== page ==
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2011 – The Congressional Resolutions Expressing Regret

The Senate Resolution

On October 6, 2011, the United States Senate unanimously passed a resolution S.RES201 expressing the regret of the Senate for the passage of the Chinese Exclusion Act and other anti-Chinese legislation enacted between in the subsequent 60 years, and affirmed on record for Chinese and other Asian immigrants the same civil rights afforded other nationalities.

“The enactment of Chinese Exclusionary laws is a shameful part of our history that must not be forgotten,” said the chief Democratic sponsor, Sen. Diane Feinstein, D-Calif. “I hope this resolution will serve to enlighten those who may not be aware of this regrettable chapter in our history and bring closure to the families whose loved ones lived through this difficult time.”

The chief Republican co-sponsor Sen. Scott Brown, R-Mass. said, “It is important that we acknowledge the wrongs that were committed many years ago.”

The Senate resolution further recognized “The contributions of persons of Chinese descent in the agriculture, mining, manufacturing, construction, fishing, and canning industries were critical to establishing the foundations for economic growth in the Nation, particularly in the western United States.”

The House Resolution

On June 18, 2012, the United States House of Representatives passed H.Res.683, expressing the regret of the House of Representatives for the passage of laws that adversely affected the Chinese in the United States, including the Chinese Exclusion Act. The House resolution declared the exclusion law was wrong and unjust because “the United States was founded on the principle that all persons are created equal.”

Rep. Judy Chu, D-Cali, led the effort to push this resolution which was co-sponsored by 15 Democrats and 5 Republicans. Rep. Chu spoke on the House floor, “It is for my grandfather and for all Chinese Americans that we must pass this resolution, for those who were told for six decades by the U.S. Government that the land of the free wasn’t open to them.”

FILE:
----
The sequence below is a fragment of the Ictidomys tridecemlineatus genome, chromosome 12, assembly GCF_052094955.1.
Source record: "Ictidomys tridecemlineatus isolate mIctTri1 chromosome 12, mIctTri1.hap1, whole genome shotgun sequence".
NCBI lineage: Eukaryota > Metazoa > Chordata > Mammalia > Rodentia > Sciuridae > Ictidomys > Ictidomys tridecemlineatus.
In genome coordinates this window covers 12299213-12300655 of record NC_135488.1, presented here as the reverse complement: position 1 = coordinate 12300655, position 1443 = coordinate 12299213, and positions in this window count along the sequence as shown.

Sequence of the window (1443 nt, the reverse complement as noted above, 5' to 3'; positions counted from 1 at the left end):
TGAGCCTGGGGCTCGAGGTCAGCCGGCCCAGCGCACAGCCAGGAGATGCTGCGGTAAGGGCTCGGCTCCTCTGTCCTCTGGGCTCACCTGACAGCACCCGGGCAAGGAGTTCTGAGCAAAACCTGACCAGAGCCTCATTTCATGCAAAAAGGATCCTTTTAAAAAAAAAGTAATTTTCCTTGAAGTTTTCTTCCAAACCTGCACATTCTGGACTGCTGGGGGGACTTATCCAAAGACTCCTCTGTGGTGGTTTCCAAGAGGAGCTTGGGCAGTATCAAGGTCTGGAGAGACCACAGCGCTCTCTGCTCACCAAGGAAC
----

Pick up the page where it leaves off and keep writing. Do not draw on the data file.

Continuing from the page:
The 1882 Project

The two congressional resolutions were pushed forward by an organized movement, made up primarily of members of the Chinese and Asian- American communities, much of which was organized under the 1882 Project. Members include the Chinese American Citizens Alliance, the Japanese American Citizens League and others. The American Jewish Committee, among others, has endorsed this movement.

According to the coalition, it was vitally important for the current Congress to pass the resolution, “before the last living generation subject to the Chinese Exclusion laws leave us.” Click here to read its Final Report.

Canada’s Full Apology  

On June 22, 2006, Prime Minister Stephen Harper offered a full apology to Chinese Canadians for the Head Tax and expressed his deepest sorrow for the subsequent exclusion of Chinese immigrants from 1923 until 1947.

“For over six decades, these malicious measures, aimed solely at the Chinese, were implemented with deliberation by the Canadian state,” said the Prime Minister. “This was a grave injustice, and one we are morally obligated to acknowledge.”